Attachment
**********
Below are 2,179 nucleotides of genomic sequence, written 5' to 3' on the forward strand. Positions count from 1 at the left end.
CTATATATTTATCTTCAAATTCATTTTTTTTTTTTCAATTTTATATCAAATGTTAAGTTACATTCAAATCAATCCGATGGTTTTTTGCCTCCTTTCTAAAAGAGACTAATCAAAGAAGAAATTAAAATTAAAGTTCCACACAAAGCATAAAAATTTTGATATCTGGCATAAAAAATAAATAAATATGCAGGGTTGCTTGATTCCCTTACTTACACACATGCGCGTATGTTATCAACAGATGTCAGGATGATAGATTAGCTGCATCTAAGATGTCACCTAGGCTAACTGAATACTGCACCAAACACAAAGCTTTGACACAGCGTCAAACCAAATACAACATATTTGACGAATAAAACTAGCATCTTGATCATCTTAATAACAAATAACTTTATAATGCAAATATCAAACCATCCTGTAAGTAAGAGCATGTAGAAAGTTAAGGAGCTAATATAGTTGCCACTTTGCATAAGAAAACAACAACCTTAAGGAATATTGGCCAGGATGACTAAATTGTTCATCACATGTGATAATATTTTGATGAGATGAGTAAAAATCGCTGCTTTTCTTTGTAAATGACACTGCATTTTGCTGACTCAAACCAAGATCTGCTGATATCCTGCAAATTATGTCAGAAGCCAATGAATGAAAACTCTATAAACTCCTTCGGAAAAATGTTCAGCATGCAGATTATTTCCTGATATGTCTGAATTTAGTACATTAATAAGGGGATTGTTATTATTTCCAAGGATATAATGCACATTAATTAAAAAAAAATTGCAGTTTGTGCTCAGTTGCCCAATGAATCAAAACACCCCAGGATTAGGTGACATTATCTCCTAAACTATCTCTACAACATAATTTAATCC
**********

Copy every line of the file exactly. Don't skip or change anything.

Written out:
Below are 2,179 nucleotides of genomic sequence, written 5' to 3' on the forward strand. Positions count from 1 at the left end.
CTATATATTTATCTTCAAATTCATTTTTTTTTTTTCAATTTTATATCAAATGTTAAGTTACATTCAAATCAATCCGATGGTTTTTTGCCTCCTTTCTAAAAGAGACTAATCAAAGAAGAAATTAAAATTAAAGTTCCACACAAAGCATAAAAATTTTGATATCTGGCATAAAAAATAAATAAATATGCAGGGTTGCTTGATTCCCTTACTTACACACATGCGCGTATGTTATCAACAGATGTCAGGATGATAGATTAGCTGCATCTAAGATGTCACCTAGGCTAACTGAATACTGCACCAAACACAAAGCTTTGACACAGCGTCAAACCAAATACAACATATTTGACGAATAAAACTAGCATCTTGATCATCTTAATAACAAATAACTTTATAATGCAAATATCAAACCATCCTGTAAGTAAGAGCATGTAGAAAGTTAAGGAGCTAATATAGTTGCCACTTTGCATAAGAAAACAACAACCTTAAGGAATATTGGCCAGGATGACTAAATTGTTCATCACATGTGATAATATTTTGATGAGATGAGTAAAAATCGCTGCTTTTCTTTGTAAATGACACTGCATTTTGCTGACTCAAACCAAGATCTGCTGATATCCTGCAAATTATGTCAGAAGCCAATGAATGAAAACTCTATAAACTCCTTCGGAAAAATGTTCAGCATGCAGATTATTTCCTGATATGTCTGAATTTAGTACATTAATAAGGGGATTGTTATTATTTCCAAGGATATAATGCACATTAATTAAAAAAAAATTGCAGTTTGTGCTCAGTTGCCCAATGAATCAAAACACCCCAGGATTAGGTGACATTATCTCCTAAACTATCTCTACAACATAATTTAATCC